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Stream surveys in the Laupahoehoe Wet Forest Unit

September, 2007

Boris Poff and Daniel Neary outside the Laupahoehoe Experimental Unit.
Boris Poff and Daniel Neary outside the Laupahoehoe Experimental Unit.
In 2007, the Institute for Pacific Islands Forestry (IPIF) asked the Rocky Mountain Research Station's Southwest Watershed Science Team to help establish baseline data for a long-term research on the newly established Hawai'ian Experimental Tropical Forest. The Institute for Pacific Islands Forestry is part of the U.S. Forest Service Pacific Southwestern Research Station, and its scientists do research in the State of Hawai'i, the Territory of Guam, the Territory of American Samoa, the Commonwealth of the Northern Mariana Islands, the Republic of the Marshall Islands, the Federated States of Micronesia, and the Republic of Palau.

The Southwest Watershed Science Team's knowledge of watershed-related research was invaluable to IPIF as they set up a stream gauging system on the Hawai'ian Experimental Tropical Forest. Even though the Team primarily conducts research in Arizona, they could easily transfer their research experience to Hawai'i because of ecological commonalities between these States. Both Arizona and Hawai'i have volcanically derived soils and stream washes with flashy precipitation events that drive stream flow.

Map of the Hawai'i Experimental Tropical Forest.
Map of the Hawai'i Experimental Tropical Forest.


The Hawai'ian Experimental Tropical Forest

Aerial photo of the Laupahoehoe Wet Forest Unit.
Aerial photo of the Laupahoehoe Wet Forest Unit.
The Hawaii Experimental Tropical Forest established in 2007 as a center for long-term research and the transfer of knowledge about management of tropical forests. The Hawai'ian Experimental Tropical Forest is managed cooperatively between the State of Hawai'i Department of Land and Natural Resources, IPIF, and the Pacific Southwest Research Station. Research in the Experimental Forest focuses on tropical forestry, hydrology, conservation biology, invasive species control, native forest restoration and ecology, and sustainable commercial timber practices, along with education, training, outreach and preservation of cultural values.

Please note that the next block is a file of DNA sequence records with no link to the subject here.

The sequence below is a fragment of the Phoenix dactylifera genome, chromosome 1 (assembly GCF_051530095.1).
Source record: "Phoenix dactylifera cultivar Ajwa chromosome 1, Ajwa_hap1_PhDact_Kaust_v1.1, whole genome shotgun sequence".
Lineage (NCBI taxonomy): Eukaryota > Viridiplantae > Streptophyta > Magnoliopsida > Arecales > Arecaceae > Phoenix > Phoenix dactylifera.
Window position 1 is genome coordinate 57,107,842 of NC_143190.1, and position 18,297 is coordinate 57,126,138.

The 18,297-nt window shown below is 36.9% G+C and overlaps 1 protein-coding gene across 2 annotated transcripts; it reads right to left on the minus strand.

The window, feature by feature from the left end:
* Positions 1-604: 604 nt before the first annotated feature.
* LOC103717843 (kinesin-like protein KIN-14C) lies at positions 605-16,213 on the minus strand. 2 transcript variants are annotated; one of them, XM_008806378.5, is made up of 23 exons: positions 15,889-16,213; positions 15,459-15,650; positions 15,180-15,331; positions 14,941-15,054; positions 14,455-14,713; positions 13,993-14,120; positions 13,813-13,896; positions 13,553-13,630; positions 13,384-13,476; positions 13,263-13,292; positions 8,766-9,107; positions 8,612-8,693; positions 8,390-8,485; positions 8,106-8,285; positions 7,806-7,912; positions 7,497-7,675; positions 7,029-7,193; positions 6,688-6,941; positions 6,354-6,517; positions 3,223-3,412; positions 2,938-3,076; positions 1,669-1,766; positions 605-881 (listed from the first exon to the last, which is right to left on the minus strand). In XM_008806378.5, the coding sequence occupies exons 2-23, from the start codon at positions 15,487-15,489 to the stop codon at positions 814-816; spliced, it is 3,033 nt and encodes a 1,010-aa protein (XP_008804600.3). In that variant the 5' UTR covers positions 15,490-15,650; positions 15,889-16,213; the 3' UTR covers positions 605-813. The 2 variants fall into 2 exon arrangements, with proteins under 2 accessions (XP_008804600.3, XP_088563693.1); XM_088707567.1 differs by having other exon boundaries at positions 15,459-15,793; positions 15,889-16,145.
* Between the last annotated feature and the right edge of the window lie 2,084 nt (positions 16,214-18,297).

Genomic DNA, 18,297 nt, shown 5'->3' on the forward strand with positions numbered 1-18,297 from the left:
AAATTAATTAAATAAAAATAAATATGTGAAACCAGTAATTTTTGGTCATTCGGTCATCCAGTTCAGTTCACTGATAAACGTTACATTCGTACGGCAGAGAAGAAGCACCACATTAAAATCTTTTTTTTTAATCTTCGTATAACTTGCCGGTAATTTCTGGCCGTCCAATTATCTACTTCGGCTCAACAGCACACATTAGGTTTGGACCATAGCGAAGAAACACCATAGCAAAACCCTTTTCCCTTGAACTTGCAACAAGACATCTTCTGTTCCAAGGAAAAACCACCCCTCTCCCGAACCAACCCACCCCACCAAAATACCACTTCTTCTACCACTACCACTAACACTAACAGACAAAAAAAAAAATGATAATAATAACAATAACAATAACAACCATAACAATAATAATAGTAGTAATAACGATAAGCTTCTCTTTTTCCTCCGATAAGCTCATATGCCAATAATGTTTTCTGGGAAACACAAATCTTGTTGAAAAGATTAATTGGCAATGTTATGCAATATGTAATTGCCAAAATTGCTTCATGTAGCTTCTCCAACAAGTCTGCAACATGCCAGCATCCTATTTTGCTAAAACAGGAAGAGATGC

The Experimental Forest is divided into two units: the Laupahoehoe Wet Forest Unit and the Puu Waawaa Dry Forest Unit. The Southwest Watershed Science Team worked with IPIF on the Laupahoehoe Unit, which is located on the windward side of the island and on the slopes of the Mauna Kea volcano.

The 5,000 ha Laupahoehoe Unit is located upslope of former sugarcane lands, and it contains timber plantations, degraded pastures, primary wet rainforest, and numerous streams. The Laupahoehoe unit contains five streams, of which only two are perennial and contain aquatic organisms. Average annual rainfall in the lower part of the Laupahoehoe Unit is about 420 cm and approximately 160-260 cm at the upper part.

Stream Surveys

Boris Poff (left) and Daniel Neary (right) conducting research on the Hawai'i Experimental Tropical Forest.
Boris Poff (left) and Daniel Neary (right) conducting research on the Hawai'i Experimental Tropical Forest.
In September 2007, Daniel Neary and Boris Poff with the Southwest Watershed Science Team surveyed 900 m of the 2 km reach of the Kaawalii Stream in the Experimental Forest. This was the first channel survey of the Kaawalii Stream and provided necessary information for establishing stream gauging stations. The surveys also provided baseline data of channel conditions for future research and provided ground-truth observations for the LiDAR survey.

Cross-sections were installed at randomly-selected locations on successive 100 m stream segments. The cross-sections were permanently marked, photo-documented, located with GPS coordinates, channel-typed using the Rosgen method, and measured for substrate composition using the pebble-count method. Also in the summer of 2007, the Carnegie Airborne Observatory LiDAR was flown over the Hawai'i Experimental Tropical Forest to help analyze vegetation and geomorphic characteristics of the area.

Key Findings

A key question of the Southwest Watershed Science Team was whether LiDAR data could be used in establishing a stream gauging network and determining other channel characteristics. Their experience showed them that LiDAR output is helpful in planning field work, determining access points, channel paths, major channel alterations, etc., but it cannot serve as a replacement for actual field work. On-the-ground surveys are still necessary for identifying geomorphic features of interest when establishing a stream gauge network. These features include substrate type and size range, channel type, and the degree of stream entrenchment.




Go to the Southwest Watershed Science Team home page.

Project Contact: 

Principal Investigators:
Boris Porr - Rocky Mountain Research Station
Gregory P. Asner - Stanford University